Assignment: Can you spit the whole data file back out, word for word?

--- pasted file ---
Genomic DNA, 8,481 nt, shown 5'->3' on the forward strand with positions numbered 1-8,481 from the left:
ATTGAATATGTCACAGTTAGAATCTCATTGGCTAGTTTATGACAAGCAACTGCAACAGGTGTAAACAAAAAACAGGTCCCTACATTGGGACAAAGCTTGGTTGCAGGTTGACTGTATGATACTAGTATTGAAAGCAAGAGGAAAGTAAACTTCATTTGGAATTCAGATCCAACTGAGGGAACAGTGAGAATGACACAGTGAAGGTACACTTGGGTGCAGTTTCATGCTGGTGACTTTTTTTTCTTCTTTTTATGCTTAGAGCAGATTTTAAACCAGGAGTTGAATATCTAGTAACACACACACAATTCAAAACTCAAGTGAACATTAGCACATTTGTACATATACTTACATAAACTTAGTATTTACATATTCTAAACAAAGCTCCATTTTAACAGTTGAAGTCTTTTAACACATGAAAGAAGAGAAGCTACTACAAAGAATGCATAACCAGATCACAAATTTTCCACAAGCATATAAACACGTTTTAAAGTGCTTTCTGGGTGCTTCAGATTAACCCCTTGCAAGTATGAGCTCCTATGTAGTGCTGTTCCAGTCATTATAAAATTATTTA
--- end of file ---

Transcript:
Genomic DNA, 8,481 nt, shown 5'->3' on the forward strand with positions numbered 1-8,481 from the left:
ATTGAATATGTCACAGTTAGAATCTCATTGGCTAGTTTATGACAAGCAACTGCAACAGGTGTAAACAAAAAACAGGTCCCTACATTGGGACAAAGCTTGGTTGCAGGTTGACTGTATGATACTAGTATTGAAAGCAAGAGGAAAGTAAACTTCATTTGGAATTCAGATCCAACTGAGGGAACAGTGAGAATGACACAGTGAAGGTACACTTGGGTGCAGTTTCATGCTGGTGACTTTTTTTTCTTCTTTTTATGCTTAGAGCAGATTTTAAACCAGGAGTTGAATATCTAGTAACACACACACAATTCAAAACTCAAGTGAACATTAGCACATTTGTACATATACTTACATAAACTTAGTATTTACATATTCTAAACAAAGCTCCATTTTAACAGTTGAAGTCTTTTAACACATGAAAGAAGAGAAGCTACTACAAAGAATGCATAACCAGATCACAAATTTTCCACAAGCATATAAACACGTTTTAAAGTGCTTTCTGGGTGCTTCAGATTAACCCCTTGCAAGTATGAGCTCCTATGTAGTGCTGTTCCAGTCATTATAAAATTATTTA